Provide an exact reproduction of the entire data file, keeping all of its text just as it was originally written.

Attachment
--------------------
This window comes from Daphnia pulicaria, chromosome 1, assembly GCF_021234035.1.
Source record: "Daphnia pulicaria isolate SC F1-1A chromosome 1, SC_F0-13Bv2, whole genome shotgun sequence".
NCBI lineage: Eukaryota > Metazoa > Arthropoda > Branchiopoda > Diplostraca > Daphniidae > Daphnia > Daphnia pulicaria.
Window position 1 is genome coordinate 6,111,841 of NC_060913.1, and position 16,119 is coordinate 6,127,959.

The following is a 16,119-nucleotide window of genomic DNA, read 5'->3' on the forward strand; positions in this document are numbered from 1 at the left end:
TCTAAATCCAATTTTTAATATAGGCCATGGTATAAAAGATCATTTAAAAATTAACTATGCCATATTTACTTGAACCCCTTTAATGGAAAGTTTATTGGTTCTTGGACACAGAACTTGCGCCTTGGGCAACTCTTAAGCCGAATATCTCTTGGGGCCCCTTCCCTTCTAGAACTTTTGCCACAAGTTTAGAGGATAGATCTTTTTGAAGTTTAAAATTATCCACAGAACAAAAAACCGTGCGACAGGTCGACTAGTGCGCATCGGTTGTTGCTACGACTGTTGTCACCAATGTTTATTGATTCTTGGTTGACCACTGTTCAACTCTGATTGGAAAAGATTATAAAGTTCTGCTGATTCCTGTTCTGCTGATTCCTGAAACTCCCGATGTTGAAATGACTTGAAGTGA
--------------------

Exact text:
This window comes from Daphnia pulicaria, chromosome 1, assembly GCF_021234035.1.
Source record: "Daphnia pulicaria isolate SC F1-1A chromosome 1, SC_F0-13Bv2, whole genome shotgun sequence".
NCBI lineage: Eukaryota > Metazoa > Arthropoda > Branchiopoda > Diplostraca > Daphniidae > Daphnia > Daphnia pulicaria.
Window position 1 is genome coordinate 6,111,841 of NC_060913.1, and position 16,119 is coordinate 6,127,959.

The following is a 16,119-nucleotide window of genomic DNA, read 5'->3' on the forward strand; positions in this document are numbered from 1 at the left end:
TCTAAATCCAATTTTTAATATAGGCCATGGTATAAAAGATCATTTAAAAATTAACTATGCCATATTTACTTGAACCCCTTTAATGGAAAGTTTATTGGTTCTTGGACACAGAACTTGCGCCTTGGGCAACTCTTAAGCCGAATATCTCTTGGGGCCCCTTCCCTTCTAGAACTTTTGCCACAAGTTTAGAGGATAGATCTTTTTGAAGTTTAAAATTATCCACAGAACAAAAAACCGTGCGACAGGTCGACTAGTGCGCATCGGTTGTTGCTACGACTGTTGTCACCAATGTTTATTGATTCTTGGTTGACCACTGTTCAACTCTGATTGGAAAAGATTATAAAGTTCTGCTGATTCCTGTTCTGCTGATTCCTGAAACTCCCGATGTTGAAATGACTTGAAGTGA